Action fans will not be disappointed

MoviesBy Esther McCarthy
Immense: Hardy and Theron give excellent performances
Immense: Hardy and Theron give excellent performances

Action junkies get their fix — and a lot more besides — in this Mad Max reboot that builds its pace early on and never lets go.

Veteran Australian film-maker George Miller returns to the film franchise that heralded him as a movie maker to be reckoned with way back in 1979, turning a young Mel Gibson into a megastar along the way. 

Miller proves he still knows how to do action, and this time has cast British talent Tom Hardy as the mysterious Max. 

Hardy equips himself well, but the movie is stolen from under his nose by his leading lady. 

As Furiosa, a woman attempting to rescue others by speeding them across a vast desert, Theron is terrific — tough, fierce, but with real emotional depth too. 

The South African actress makes the very most of that rare thing — a well-written female role — and gives us a sci-fi warrior who feels instantly iconic. Poor Max didn’t stand a chance. 

The movie finds its balance following a batty opening half hour in which every character is so dialled up it’s initially difficult to figure out what’s going on.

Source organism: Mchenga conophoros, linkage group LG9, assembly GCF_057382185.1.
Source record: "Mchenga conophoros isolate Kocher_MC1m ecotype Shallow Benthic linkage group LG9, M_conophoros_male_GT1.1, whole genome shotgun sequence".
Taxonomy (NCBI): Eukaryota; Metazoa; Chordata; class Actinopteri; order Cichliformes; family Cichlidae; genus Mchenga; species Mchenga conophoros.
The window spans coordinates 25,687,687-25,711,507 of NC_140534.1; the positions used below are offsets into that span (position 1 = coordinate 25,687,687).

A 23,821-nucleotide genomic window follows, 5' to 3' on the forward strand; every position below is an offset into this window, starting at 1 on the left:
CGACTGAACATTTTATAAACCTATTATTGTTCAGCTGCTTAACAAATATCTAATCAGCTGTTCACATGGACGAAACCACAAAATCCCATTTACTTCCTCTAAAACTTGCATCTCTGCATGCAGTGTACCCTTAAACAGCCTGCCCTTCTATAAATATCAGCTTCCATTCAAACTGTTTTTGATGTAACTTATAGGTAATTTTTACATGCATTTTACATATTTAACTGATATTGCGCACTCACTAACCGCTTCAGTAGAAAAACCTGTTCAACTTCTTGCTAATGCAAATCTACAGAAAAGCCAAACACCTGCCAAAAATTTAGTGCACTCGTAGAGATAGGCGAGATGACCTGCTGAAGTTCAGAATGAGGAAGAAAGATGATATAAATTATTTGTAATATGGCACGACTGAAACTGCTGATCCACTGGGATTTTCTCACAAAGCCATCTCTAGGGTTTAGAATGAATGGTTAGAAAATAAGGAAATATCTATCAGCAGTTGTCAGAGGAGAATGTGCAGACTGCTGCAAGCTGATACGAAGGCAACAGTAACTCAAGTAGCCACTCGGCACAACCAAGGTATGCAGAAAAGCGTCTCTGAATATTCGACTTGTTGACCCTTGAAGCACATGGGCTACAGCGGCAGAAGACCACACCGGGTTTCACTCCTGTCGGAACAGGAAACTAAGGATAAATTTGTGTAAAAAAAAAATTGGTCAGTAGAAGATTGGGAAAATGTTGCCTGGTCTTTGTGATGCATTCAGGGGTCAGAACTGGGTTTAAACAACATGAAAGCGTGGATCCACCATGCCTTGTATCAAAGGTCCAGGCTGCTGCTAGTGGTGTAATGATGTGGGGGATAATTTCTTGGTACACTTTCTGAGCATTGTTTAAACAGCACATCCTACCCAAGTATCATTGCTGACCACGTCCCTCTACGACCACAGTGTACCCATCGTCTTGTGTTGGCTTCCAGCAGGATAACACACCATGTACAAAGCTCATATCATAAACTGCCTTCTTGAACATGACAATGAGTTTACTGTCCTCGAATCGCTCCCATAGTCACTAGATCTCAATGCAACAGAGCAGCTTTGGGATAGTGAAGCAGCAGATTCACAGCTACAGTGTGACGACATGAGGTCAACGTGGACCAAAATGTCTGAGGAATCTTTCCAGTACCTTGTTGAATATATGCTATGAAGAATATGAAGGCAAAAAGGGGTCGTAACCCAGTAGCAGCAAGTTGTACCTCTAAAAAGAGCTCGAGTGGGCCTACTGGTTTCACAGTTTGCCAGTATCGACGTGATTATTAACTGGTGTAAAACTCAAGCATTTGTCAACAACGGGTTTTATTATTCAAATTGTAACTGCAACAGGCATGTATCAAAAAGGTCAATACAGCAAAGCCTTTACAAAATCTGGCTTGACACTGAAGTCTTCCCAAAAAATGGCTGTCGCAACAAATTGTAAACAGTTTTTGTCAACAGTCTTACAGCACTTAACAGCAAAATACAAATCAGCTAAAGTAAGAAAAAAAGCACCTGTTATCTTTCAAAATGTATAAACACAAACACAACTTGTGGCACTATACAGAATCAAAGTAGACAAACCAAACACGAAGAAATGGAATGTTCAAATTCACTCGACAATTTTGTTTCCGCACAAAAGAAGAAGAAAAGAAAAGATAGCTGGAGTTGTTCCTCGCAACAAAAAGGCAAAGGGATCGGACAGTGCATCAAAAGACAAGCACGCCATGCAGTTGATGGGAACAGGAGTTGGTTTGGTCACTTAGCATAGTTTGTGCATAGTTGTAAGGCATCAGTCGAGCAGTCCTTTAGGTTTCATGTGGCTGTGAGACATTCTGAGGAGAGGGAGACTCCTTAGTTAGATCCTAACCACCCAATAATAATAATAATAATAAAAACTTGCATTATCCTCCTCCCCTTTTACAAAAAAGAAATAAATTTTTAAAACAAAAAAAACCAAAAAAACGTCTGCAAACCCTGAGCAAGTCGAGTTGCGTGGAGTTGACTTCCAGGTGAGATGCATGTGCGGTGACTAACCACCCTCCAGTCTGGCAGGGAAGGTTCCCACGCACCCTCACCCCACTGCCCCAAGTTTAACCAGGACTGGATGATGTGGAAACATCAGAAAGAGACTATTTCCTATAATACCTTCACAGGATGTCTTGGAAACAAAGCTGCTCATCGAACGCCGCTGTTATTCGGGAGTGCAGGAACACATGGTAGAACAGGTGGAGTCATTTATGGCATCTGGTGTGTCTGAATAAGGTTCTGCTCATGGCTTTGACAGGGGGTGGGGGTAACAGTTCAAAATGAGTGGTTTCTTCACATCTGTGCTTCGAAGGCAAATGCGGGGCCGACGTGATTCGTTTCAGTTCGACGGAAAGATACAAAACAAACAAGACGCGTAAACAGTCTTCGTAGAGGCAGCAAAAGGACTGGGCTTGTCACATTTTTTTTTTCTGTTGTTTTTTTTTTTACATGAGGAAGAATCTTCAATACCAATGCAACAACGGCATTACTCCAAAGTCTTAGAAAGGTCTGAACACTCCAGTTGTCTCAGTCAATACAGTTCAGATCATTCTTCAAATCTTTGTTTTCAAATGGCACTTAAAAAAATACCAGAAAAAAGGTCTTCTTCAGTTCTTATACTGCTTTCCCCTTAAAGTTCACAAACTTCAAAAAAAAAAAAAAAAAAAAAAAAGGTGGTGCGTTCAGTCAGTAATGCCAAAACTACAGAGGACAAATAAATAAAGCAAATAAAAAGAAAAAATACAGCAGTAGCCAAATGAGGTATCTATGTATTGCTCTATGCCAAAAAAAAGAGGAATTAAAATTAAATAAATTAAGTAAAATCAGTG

The story is set in a dystopian near future, where what is left of the world following a series of catastrophes is ruled by the evil King Immortan Joe. He’s the self-styled leader who, along with his army of War Boys, captures and tortures any threat  — including former highway patrolman Max. 

When he manages to free himself from the army and make his way across the barren desert territory known as The Wasteland, he meets others who are making their escape. 

Furiosa (Theron) has the firepower and the (spectacular) vehicle and custody of the Five Wives — women who the leader wants to use to breed a twisted new generation in his own likeness. 

With Max’s knowledge of the terrain and Furiosa’s arsenal of weapons, their best hope of getting to safer territory — known as The Green Place of Furiosa’s memory — is to join forces. 

Fury Road doesn’t have a subtle bone in its body and the high-octane elements of every character and situation are initially distracting. Teething problems aside, it builds into a spectacular action movie, with fine lead performances. 

Verdict: 4/5